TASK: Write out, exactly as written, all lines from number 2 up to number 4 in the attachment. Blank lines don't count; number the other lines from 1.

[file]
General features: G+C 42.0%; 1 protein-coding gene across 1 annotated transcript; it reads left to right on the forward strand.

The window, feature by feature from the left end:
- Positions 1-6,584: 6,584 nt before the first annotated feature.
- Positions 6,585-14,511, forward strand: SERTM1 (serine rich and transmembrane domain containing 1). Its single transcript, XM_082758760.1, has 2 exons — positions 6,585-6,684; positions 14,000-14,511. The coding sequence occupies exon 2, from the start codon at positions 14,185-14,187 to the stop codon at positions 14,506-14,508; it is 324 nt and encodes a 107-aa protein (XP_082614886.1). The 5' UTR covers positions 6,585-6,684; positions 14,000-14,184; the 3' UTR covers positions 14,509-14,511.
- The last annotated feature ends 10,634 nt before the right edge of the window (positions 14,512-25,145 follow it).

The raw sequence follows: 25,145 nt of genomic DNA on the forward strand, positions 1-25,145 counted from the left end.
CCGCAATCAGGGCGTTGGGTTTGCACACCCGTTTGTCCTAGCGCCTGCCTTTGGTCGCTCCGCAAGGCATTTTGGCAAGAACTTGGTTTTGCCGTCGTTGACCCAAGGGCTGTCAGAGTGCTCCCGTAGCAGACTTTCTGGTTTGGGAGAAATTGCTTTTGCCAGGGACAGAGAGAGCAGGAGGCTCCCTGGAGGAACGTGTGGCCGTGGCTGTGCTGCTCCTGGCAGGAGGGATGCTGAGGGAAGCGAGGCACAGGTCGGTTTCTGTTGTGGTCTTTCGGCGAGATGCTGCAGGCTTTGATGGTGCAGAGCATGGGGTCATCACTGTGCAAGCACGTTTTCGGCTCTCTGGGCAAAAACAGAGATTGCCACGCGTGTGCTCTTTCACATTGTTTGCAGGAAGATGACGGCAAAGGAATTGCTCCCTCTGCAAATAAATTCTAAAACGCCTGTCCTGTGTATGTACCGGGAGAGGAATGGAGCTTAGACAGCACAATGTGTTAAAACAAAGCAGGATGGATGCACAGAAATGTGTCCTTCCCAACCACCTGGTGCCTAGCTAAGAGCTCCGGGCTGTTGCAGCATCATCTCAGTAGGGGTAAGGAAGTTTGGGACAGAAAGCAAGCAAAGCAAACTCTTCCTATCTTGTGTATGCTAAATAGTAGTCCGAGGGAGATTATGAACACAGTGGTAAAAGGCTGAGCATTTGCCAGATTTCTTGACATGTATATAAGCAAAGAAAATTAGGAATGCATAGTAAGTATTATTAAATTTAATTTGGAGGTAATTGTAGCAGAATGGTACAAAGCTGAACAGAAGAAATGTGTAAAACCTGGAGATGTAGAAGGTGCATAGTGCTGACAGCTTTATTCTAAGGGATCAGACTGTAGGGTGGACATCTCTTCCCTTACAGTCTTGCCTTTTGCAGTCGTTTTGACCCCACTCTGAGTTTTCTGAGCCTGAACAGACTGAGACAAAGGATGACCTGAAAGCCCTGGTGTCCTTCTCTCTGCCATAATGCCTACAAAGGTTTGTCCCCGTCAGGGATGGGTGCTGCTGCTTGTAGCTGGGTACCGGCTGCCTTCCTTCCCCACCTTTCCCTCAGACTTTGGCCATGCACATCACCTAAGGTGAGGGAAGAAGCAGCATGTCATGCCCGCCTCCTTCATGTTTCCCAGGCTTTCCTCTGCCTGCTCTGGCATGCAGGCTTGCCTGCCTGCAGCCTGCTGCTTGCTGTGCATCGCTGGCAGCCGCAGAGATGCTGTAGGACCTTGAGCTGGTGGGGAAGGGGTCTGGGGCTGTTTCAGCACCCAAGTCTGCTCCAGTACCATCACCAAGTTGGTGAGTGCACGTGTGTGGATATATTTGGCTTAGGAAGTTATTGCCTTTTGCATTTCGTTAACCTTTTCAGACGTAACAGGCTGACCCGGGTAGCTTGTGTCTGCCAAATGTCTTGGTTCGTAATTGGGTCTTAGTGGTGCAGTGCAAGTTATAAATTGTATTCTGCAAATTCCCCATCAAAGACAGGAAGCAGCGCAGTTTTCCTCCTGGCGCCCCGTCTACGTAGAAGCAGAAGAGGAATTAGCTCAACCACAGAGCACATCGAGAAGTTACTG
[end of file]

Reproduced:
The window, feature by feature from the left end:
- Positions 1-6,584: 6,584 nt before the first annotated feature.
- Positions 6,585-14,511, forward strand: SERTM1 (serine rich and transmembrane domain containing 1). Its single transcript, XM_082758760.1, has 2 exons — positions 6,585-6,684; positions 14,000-14,511. The coding sequence occupies exon 2, from the start codon at positions 14,185-14,187 to the stop codon at positions 14,506-14,508; it is 324 nt and encodes a 107-aa protein (XP_082614886.1). The 5' UTR covers positions 6,585-6,684; positions 14,000-14,184; the 3' UTR covers positions 14,509-14,511.